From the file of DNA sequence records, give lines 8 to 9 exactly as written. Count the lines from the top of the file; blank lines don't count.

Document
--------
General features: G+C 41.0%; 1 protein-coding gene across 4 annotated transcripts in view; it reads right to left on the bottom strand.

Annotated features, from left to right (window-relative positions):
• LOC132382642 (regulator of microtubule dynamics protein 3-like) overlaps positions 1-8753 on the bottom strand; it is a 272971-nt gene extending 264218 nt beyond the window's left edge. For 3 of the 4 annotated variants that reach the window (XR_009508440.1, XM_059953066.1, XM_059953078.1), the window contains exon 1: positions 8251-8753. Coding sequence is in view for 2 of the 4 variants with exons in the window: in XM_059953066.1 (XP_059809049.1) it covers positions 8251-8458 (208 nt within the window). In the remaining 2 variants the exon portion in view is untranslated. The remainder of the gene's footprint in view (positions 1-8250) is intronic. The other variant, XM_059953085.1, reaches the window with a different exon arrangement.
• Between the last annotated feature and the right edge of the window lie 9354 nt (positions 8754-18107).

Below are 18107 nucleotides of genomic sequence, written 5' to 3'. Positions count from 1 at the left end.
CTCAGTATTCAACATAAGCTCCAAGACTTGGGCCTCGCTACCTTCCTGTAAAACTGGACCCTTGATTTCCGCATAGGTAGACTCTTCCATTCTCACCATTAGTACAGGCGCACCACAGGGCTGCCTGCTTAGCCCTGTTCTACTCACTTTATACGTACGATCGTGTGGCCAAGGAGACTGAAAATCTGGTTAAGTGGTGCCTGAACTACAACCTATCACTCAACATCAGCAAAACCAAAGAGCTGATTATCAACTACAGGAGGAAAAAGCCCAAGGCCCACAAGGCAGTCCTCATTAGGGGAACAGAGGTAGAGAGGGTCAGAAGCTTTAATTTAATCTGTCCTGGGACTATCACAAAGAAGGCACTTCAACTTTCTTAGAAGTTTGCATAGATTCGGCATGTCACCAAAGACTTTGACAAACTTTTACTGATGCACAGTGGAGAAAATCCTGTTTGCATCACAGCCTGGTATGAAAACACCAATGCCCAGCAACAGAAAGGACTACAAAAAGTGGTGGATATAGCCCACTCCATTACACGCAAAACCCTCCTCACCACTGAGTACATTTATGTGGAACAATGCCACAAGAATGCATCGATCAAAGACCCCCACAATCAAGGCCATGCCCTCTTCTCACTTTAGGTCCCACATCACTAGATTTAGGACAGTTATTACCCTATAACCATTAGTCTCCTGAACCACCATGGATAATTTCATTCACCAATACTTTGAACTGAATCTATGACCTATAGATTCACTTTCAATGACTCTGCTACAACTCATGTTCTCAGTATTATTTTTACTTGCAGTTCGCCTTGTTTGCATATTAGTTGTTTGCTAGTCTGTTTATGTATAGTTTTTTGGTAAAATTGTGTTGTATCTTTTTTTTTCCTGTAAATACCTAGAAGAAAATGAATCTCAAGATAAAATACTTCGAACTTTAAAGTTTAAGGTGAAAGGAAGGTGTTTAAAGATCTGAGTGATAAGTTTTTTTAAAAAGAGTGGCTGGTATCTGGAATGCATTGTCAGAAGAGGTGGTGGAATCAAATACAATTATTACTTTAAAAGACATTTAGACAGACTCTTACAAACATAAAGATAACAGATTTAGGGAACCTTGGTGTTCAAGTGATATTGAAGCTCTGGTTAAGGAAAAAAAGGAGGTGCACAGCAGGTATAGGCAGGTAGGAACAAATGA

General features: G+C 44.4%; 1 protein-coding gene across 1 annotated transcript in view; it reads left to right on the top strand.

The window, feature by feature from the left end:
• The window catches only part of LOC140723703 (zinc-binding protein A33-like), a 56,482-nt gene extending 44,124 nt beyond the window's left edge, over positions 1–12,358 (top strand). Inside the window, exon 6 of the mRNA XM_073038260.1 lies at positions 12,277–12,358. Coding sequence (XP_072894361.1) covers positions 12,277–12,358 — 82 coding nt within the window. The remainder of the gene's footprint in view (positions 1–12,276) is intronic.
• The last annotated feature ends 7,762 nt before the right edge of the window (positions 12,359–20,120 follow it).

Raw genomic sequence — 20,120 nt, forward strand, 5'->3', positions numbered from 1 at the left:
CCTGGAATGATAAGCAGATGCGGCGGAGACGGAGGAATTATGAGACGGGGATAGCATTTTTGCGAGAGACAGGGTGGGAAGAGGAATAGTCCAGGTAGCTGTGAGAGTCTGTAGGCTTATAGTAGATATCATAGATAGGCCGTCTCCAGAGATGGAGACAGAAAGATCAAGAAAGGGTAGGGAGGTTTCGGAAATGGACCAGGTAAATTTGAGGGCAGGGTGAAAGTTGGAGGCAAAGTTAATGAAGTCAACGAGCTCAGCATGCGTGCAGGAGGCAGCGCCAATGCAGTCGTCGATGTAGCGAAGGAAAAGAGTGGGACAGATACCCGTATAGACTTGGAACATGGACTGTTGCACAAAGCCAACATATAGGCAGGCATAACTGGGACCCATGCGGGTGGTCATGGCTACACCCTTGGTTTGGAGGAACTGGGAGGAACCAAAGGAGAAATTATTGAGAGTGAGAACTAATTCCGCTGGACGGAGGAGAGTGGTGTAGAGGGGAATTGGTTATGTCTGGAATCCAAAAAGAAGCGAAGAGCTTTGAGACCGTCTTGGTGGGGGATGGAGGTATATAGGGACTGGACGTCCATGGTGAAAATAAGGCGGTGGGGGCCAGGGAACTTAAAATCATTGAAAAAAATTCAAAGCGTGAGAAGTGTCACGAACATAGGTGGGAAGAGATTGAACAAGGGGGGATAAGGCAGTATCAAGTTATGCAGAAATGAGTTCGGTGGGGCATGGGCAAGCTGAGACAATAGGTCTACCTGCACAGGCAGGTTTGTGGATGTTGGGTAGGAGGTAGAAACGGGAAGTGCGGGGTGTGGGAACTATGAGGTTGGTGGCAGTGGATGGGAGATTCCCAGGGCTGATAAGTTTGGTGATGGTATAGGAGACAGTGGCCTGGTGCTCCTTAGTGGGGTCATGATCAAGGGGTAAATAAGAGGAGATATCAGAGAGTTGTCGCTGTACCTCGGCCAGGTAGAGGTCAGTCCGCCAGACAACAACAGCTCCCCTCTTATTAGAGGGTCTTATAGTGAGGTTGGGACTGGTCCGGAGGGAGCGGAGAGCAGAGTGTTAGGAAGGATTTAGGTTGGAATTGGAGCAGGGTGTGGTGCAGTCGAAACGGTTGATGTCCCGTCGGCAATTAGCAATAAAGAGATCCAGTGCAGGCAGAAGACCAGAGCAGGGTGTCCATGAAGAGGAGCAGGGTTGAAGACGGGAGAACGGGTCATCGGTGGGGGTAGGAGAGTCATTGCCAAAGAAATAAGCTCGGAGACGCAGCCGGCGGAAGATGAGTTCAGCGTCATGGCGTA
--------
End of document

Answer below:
The window, feature by feature from the left end:
• The window catches only part of LOC140723703 (zinc-binding protein A33-like), a 56,482-nt gene extending 44,124 nt beyond the window's left edge, over positions 1–12,358 (top strand). Inside the window, exon 6 of the mRNA XM_073038260.1 lies at positions 12,277–12,358. Coding sequence (XP_072894361.1) covers positions 12,277–12,358 — 82 coding nt within the window. The remainder of the gene's footprint in view (positions 1–12,276) is intronic.